Become familiar with the relative strengths of each ship type. Effective positioning and targeting will greatly minimize your losses. A good example of this is ordering groups of fighters to fly off and attack AI cruisers before they come into range of your main fleet, thereby protecting ships such as bombers. This tactic is especially important when the range of the relatively strong ship type is shorter than the weaker one - if the fighters were to stay cocooned in the protection of the main fleet they may never come into range of the cruisers that are attacking your flanks.

This is a great tactic. I sometimes do this as it is, although not with such a fine grain understanding of the strengths and weaknesses. Usually I'm sending the fastest ships off against something I really need to get killed right now.

Thanks, and cheers!

Offline Revenantus

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Re: Need Strategy Advice?
« Reply #5 on: July 04, 2009, 11:26:57 AM »
A minor caveat on difficulty 7 and up - destroying all adjacent Warp Gates will cause the AI to warp it's waves into one of its own systems, and then fly them to attack your worlds.

Interesting. So, the waves will come no matter what; they will just go into some (unknown) system and fly to attack me if there are precisely zero warp gates adjacent to all of my planets?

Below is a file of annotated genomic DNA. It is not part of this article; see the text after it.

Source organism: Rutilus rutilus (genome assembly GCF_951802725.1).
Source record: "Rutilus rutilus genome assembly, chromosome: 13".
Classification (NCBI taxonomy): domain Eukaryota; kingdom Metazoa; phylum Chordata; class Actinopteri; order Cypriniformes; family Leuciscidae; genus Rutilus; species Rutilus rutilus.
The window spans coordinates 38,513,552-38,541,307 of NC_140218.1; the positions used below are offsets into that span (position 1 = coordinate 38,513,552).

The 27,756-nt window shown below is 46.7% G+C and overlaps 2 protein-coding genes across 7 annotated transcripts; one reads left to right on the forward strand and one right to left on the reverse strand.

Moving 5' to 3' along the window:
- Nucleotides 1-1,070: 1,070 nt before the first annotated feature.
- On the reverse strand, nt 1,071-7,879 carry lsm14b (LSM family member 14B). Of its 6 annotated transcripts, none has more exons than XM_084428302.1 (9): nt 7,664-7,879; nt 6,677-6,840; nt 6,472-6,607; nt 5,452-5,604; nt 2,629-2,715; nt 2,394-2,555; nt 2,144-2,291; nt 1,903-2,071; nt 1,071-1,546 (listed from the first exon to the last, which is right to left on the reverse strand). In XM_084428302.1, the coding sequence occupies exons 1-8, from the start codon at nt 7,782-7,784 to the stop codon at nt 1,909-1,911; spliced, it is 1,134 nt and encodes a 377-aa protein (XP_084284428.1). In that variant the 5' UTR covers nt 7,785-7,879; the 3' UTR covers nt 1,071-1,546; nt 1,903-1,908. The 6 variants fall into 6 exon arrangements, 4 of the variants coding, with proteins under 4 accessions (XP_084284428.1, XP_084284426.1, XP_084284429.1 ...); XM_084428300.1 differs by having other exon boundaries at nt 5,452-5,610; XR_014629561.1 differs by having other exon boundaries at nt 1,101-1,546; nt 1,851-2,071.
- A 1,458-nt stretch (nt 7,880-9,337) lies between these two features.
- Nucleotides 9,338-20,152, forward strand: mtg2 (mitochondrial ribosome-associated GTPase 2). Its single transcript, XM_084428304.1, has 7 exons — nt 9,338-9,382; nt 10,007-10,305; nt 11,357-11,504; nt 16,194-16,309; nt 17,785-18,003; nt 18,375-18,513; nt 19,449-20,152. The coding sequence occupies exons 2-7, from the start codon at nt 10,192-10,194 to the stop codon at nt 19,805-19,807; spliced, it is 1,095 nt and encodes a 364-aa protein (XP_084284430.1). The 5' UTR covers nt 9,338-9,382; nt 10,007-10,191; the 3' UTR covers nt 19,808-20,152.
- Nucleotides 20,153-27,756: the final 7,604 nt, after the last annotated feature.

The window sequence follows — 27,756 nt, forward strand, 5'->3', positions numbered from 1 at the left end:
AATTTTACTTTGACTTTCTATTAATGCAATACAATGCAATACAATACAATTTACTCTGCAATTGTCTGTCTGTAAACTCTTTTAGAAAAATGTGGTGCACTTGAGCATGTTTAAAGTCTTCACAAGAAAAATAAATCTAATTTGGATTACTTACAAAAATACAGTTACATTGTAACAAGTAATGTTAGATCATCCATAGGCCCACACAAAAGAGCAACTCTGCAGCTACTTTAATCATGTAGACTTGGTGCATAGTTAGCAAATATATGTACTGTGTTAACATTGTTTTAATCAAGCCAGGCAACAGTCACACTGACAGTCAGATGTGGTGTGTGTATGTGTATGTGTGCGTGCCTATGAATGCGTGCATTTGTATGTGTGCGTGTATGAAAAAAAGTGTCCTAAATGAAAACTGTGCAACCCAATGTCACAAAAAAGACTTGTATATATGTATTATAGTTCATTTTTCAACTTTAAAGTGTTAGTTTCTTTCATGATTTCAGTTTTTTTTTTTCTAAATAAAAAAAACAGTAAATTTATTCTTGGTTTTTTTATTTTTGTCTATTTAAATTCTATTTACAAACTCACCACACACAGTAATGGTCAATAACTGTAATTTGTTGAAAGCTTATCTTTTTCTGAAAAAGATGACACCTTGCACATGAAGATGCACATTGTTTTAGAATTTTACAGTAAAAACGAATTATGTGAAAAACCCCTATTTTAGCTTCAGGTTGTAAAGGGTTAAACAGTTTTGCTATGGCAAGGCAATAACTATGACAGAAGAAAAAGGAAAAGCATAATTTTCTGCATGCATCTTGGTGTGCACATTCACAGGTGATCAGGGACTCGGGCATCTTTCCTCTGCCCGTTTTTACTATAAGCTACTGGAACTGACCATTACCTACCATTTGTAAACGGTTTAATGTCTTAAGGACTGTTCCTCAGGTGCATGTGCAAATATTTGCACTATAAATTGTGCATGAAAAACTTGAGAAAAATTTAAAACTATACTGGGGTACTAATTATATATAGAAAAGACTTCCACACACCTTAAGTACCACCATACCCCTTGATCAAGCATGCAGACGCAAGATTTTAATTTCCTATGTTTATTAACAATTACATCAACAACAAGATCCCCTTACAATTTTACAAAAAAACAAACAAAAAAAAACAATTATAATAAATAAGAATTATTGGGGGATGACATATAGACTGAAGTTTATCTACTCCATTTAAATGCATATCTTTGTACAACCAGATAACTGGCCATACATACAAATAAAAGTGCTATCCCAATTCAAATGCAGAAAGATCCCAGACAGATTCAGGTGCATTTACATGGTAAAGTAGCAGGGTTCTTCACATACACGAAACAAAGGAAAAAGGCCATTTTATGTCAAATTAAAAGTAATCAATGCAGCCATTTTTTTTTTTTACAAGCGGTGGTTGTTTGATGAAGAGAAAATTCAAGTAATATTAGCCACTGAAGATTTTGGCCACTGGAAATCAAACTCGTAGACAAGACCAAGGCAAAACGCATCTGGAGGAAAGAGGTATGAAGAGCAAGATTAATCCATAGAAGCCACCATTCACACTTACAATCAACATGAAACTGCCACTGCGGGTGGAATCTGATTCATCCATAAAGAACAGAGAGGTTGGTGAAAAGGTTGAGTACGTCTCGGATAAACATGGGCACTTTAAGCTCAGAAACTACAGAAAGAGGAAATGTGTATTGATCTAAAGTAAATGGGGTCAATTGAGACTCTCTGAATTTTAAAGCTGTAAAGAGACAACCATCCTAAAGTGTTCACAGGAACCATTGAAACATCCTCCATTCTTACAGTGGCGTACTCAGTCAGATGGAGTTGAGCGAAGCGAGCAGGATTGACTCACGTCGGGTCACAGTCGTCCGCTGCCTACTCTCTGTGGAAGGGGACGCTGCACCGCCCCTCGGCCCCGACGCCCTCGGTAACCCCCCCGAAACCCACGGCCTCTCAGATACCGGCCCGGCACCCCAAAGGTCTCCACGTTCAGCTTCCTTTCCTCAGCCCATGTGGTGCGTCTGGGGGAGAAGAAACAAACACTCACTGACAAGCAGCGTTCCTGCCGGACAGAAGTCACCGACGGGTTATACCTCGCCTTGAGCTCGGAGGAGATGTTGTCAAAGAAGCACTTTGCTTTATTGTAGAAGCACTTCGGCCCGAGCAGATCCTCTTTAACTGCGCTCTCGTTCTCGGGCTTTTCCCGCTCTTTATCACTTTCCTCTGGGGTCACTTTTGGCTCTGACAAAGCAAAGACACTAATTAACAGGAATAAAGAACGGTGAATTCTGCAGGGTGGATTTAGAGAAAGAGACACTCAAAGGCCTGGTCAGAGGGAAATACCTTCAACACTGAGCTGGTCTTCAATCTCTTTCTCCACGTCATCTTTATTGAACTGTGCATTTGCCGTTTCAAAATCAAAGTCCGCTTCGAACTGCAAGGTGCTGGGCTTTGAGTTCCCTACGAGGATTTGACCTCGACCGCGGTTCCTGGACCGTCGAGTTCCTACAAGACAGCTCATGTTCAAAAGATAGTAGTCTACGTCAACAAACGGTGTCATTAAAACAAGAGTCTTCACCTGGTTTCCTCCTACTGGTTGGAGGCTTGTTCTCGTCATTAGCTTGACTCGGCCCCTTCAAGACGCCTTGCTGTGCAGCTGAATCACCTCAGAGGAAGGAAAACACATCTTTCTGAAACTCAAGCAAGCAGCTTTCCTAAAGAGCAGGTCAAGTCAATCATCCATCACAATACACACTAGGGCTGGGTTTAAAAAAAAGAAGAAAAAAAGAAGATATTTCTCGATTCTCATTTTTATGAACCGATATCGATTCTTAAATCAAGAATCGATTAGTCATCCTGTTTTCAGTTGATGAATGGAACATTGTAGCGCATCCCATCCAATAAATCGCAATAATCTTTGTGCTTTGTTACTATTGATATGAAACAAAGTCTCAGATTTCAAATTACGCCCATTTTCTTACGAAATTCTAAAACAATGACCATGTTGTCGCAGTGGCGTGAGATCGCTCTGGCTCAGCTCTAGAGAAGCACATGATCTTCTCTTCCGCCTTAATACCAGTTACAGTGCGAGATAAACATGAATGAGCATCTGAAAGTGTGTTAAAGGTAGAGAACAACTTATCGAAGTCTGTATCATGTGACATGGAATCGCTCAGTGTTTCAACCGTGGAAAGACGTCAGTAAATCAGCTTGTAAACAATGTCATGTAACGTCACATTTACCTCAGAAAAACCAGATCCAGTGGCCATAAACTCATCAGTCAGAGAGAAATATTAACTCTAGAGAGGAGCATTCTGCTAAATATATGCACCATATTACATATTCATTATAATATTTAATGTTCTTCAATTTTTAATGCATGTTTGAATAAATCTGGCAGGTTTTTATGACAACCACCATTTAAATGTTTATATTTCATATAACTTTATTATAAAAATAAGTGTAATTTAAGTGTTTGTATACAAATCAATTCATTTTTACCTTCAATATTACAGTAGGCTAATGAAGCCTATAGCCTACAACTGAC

Precisely, so it's actually detrimental to destroy the last one.

I'll quote a post I made in a previous thread that addresses a couple of the issues here - any criticisms you may have of the argument would be appreciated.

Quote
My argument against your engineering shuffling strategy is as follows;

First, let's assume that I have invested in 3 engineers and I am accelerating ship construction at a dock in system A. I now want to move production forward a single system to system B. I therefore construct a space dock in system B and start flying my engineers there.

The main thing that I don't understand here is why do you fly the engineers there at all? Just destroy them and rebuild them in the new place. That will happen very quickly, but cost 90% of the resources to build them.

My "forward mobile base" I envisioned as perhaps 6-18 engineers and 6-12 constructors. When I want to move them, I'd just destroy the old ones and build the new ones in situ. This way would lose only a few minutes of construction and cost a bunch of resources.

As you say, scrapping the engineers costs you 90% of the resources required to construct them - this adds up, as would time lost flying them about. Constructing all your ships on your front lines is only hugely beneficial if you're also losing ships at a high rate, which seems to occur as one nears the AI home world. Personally, I feel that for most of the game the distributed construction scheme provides better returns - only towards the end do I set up a forward construction base.